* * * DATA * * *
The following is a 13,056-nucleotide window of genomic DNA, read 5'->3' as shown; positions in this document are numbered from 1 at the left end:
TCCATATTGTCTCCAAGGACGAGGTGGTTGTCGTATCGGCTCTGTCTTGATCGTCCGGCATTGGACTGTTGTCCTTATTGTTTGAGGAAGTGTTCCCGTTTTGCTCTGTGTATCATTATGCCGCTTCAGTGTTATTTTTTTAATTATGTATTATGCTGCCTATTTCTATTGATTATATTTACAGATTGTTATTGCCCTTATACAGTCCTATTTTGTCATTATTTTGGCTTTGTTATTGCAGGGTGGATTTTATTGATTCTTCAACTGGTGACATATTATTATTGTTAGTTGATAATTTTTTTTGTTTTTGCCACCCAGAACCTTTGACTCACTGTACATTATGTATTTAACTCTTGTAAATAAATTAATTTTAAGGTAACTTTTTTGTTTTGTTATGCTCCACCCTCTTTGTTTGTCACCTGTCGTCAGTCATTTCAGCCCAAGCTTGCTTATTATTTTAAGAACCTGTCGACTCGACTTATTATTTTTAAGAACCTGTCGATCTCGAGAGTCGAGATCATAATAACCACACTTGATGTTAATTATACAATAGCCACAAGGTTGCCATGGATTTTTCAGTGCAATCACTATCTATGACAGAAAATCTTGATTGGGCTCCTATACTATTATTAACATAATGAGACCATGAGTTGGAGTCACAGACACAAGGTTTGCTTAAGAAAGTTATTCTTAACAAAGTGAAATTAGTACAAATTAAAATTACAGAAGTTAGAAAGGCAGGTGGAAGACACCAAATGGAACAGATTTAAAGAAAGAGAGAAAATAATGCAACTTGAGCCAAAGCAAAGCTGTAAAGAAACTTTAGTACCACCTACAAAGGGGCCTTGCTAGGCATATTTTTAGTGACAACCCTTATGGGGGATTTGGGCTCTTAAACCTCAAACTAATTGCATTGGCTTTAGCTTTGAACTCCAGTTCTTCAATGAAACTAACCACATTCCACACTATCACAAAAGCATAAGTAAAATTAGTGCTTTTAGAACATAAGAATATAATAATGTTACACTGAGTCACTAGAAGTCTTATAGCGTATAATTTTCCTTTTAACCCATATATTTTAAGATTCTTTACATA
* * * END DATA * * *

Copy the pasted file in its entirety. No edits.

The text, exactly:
The following is a 13,056-nucleotide window of genomic DNA, read 5'->3' as shown; positions in this document are numbered from 1 at the left end:
TCCATATTGTCTCCAAGGACGAGGTGGTTGTCGTATCGGCTCTGTCTTGATCGTCCGGCATTGGACTGTTGTCCTTATTGTTTGAGGAAGTGTTCCCGTTTTGCTCTGTGTATCATTATGCCGCTTCAGTGTTATTTTTTTAATTATGTATTATGCTGCCTATTTCTATTGATTATATTTACAGATTGTTATTGCCCTTATACAGTCCTATTTTGTCATTATTTTGGCTTTGTTATTGCAGGGTGGATTTTATTGATTCTTCAACTGGTGACATATTATTATTGTTAGTTGATAATTTTTTTTGTTTTTGCCACCCAGAACCTTTGACTCACTGTACATTATGTATTTAACTCTTGTAAATAAATTAATTTTAAGGTAACTTTTTTGTTTTGTTATGCTCCACCCTCTTTGTTTGTCACCTGTCGTCAGTCATTTCAGCCCAAGCTTGCTTATTATTTTAAGAACCTGTCGACTCGACTTATTATTTTTAAGAACCTGTCGATCTCGAGAGTCGAGATCATAATAACCACACTTGATGTTAATTATACAATAGCCACAAGGTTGCCATGGATTTTTCAGTGCAATCACTATCTATGACAGAAAATCTTGATTGGGCTCCTATACTATTATTAACATAATGAGACCATGAGTTGGAGTCACAGACACAAGGTTTGCTTAAGAAAGTTATTCTTAACAAAGTGAAATTAGTACAAATTAAAATTACAGAAGTTAGAAAGGCAGGTGGAAGACACCAAATGGAACAGATTTAAAGAAAGAGAGAAAATAATGCAACTTGAGCCAAAGCAAAGCTGTAAAGAAACTTTAGTACCACCTACAAAGGGGCCTTGCTAGGCATATTTTTAGTGACAACCCTTATGGGGGATTTGGGCTCTTAAACCTCAAACTAATTGCATTGGCTTTAGCTTTGAACTCCAGTTCTTCAATGAAACTAACCACATTCCACACTATCACAAAAGCATAAGTAAAATTAGTGCTTTTAGAACATAAGAATATAATAATGTTACACTGAGTCACTAGAAGTCTTATAGCGTATAATTTTCCTTTTAACCCATATATTTTAAGATTCTTTACATA